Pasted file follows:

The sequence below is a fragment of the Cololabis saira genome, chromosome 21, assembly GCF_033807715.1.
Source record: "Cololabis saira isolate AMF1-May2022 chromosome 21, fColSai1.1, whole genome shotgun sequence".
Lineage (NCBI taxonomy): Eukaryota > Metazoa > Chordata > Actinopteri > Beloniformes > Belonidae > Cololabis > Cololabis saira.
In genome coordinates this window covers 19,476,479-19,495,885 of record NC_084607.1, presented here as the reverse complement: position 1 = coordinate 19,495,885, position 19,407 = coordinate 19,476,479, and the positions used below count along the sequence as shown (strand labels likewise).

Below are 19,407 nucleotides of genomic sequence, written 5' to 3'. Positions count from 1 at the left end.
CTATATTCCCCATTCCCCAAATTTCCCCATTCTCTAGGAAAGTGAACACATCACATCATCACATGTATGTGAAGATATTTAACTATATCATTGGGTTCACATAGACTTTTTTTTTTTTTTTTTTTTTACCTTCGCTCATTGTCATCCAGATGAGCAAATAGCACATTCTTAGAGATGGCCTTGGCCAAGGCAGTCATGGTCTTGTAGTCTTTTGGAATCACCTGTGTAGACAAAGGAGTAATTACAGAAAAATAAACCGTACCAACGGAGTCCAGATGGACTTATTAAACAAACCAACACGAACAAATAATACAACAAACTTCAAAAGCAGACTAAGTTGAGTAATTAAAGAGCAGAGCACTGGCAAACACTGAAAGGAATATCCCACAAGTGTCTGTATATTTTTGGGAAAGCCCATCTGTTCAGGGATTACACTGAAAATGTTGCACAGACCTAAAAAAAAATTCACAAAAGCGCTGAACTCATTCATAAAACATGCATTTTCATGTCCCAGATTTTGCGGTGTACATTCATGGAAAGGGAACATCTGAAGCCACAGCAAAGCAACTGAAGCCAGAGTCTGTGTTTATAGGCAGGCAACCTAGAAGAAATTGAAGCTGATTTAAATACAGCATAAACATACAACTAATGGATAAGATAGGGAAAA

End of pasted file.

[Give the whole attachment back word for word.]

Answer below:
The sequence below is a fragment of the Cololabis saira genome, chromosome 21, assembly GCF_033807715.1.
Source record: "Cololabis saira isolate AMF1-May2022 chromosome 21, fColSai1.1, whole genome shotgun sequence".
Lineage (NCBI taxonomy): Eukaryota > Metazoa > Chordata > Actinopteri > Beloniformes > Belonidae > Cololabis > Cololabis saira.
In genome coordinates this window covers 19,476,479-19,495,885 of record NC_084607.1, presented here as the reverse complement: position 1 = coordinate 19,495,885, position 19,407 = coordinate 19,476,479, and the positions used below count along the sequence as shown (strand labels likewise).

Below are 19,407 nucleotides of genomic sequence, written 5' to 3'. Positions count from 1 at the left end.
CTATATTCCCCATTCCCCAAATTTCCCCATTCTCTAGGAAAGTGAACACATCACATCATCACATGTATGTGAAGATATTTAACTATATCATTGGGTTCACATAGACTTTTTTTTTTTTTTTTTTTTTACCTTCGCTCATTGTCATCCAGATGAGCAAATAGCACATTCTTAGAGATGGCCTTGGCCAAGGCAGTCATGGTCTTGTAGTCTTTTGGAATCACCTGTGTAGACAAAGGAGTAATTACAGAAAAATAAACCGTACCAACGGAGTCCAGATGGACTTATTAAACAAACCAACACGAACAAATAATACAACAAACTTCAAAAGCAGACTAAGTTGAGTAATTAAAGAGCAGAGCACTGGCAAACACTGAAAGGAATATCCCACAAGTGTCTGTATATTTTTGGGAAAGCCCATCTGTTCAGGGATTACACTGAAAATGTTGCACAGACCTAAAAAAAAATTCACAAAAGCGCTGAACTCATTCATAAAACATGCATTTTCATGTCCCAGATTTTGCGGTGTACATTCATGGAAAGGGAACATCTGAAGCCACAGCAAAGCAACTGAAGCCAGAGTCTGTGTTTATAGGCAGGCAACCTAGAAGAAATTGAAGCTGATTTAAATACAGCATAAACATACAACTAATGGATAAGATAGGGAAAA